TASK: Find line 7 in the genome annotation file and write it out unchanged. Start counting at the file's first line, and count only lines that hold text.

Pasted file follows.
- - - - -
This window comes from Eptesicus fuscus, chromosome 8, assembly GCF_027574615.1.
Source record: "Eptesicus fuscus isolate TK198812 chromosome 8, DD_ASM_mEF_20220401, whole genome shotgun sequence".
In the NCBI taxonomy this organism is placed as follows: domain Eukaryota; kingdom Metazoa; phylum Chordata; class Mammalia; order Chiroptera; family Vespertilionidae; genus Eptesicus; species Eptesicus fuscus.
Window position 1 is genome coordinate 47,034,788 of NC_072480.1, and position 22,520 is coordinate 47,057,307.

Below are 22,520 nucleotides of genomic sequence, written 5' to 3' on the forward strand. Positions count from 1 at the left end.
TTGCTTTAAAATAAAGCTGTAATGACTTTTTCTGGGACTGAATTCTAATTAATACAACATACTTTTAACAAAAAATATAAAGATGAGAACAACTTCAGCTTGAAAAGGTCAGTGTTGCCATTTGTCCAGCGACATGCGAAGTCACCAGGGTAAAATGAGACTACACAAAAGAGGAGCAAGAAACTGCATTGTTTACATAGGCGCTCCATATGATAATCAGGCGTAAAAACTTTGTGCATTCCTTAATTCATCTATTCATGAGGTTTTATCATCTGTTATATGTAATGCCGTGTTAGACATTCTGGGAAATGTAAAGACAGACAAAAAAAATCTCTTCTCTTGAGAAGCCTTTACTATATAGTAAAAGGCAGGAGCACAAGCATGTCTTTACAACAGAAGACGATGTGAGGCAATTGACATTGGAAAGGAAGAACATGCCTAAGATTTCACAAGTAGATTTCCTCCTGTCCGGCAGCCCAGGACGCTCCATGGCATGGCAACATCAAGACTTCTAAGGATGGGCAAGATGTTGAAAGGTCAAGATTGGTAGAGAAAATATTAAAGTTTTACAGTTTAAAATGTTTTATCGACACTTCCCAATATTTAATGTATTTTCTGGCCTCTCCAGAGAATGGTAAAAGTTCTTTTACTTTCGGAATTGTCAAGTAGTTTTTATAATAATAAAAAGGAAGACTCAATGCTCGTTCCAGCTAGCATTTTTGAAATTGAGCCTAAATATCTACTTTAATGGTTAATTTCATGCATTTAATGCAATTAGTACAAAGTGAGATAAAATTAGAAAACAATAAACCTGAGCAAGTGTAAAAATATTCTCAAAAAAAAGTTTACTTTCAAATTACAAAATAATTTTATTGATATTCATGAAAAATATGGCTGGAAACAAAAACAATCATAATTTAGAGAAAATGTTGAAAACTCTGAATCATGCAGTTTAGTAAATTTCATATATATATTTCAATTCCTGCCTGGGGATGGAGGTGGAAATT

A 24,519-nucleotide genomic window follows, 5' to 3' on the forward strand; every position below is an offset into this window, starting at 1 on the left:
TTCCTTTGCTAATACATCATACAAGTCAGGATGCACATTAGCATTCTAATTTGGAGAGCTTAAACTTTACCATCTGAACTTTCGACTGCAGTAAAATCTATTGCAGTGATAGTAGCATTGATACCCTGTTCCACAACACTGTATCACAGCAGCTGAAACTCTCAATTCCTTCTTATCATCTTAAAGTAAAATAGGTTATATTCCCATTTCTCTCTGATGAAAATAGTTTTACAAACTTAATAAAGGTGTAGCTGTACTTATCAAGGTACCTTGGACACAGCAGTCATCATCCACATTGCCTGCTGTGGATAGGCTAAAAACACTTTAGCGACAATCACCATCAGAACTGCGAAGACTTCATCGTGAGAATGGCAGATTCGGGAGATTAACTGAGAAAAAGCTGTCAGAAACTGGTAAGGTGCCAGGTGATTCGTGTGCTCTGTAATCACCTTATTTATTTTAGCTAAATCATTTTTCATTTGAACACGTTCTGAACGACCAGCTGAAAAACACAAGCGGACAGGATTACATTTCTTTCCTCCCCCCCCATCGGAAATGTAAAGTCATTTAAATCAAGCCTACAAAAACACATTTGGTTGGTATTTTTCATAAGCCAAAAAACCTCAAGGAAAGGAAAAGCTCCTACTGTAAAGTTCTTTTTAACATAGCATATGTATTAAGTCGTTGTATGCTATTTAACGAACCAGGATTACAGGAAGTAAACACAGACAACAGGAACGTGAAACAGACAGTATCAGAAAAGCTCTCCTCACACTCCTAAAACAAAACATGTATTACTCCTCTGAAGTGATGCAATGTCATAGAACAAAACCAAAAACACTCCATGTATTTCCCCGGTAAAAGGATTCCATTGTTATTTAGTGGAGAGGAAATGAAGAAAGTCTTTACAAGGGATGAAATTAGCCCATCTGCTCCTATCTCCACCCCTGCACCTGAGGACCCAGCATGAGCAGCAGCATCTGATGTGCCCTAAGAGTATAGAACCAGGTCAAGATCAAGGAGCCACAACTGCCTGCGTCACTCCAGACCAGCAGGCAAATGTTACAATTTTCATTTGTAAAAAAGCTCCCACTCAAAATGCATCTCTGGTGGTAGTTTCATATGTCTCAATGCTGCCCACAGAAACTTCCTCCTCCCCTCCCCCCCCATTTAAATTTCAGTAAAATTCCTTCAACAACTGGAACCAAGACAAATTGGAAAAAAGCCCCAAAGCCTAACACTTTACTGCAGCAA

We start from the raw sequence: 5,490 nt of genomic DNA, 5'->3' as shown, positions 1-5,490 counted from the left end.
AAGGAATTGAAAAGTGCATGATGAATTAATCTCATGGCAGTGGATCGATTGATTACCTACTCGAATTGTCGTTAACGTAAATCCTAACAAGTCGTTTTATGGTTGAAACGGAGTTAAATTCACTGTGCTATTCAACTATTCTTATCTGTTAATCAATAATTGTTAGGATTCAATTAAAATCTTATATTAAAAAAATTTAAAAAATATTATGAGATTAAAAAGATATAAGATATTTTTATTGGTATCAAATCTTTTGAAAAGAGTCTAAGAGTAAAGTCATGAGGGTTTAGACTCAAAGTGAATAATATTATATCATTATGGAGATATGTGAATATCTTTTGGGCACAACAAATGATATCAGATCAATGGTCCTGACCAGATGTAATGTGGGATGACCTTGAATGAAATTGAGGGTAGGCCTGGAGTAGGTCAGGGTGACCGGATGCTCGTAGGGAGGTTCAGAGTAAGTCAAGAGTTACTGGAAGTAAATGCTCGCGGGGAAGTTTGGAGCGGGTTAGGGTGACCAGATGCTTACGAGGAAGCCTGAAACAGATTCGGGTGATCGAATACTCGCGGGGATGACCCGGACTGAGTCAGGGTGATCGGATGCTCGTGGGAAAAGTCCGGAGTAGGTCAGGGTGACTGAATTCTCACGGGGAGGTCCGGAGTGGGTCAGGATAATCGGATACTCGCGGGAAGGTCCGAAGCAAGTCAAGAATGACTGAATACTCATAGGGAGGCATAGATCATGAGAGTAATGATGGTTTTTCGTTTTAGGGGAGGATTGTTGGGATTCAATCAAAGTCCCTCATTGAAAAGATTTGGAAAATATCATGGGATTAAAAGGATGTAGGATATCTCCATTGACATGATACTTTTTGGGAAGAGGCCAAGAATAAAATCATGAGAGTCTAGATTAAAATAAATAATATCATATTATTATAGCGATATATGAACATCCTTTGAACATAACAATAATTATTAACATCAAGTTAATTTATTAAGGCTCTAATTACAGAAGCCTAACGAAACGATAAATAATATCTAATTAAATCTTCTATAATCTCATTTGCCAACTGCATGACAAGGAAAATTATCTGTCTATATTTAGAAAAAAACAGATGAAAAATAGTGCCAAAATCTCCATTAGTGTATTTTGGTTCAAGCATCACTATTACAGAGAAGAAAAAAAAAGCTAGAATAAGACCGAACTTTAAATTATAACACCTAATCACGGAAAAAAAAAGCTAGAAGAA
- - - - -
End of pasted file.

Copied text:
A 24,519-nucleotide genomic window follows, 5' to 3' on the forward strand; every position below is an offset into this window, starting at 1 on the left: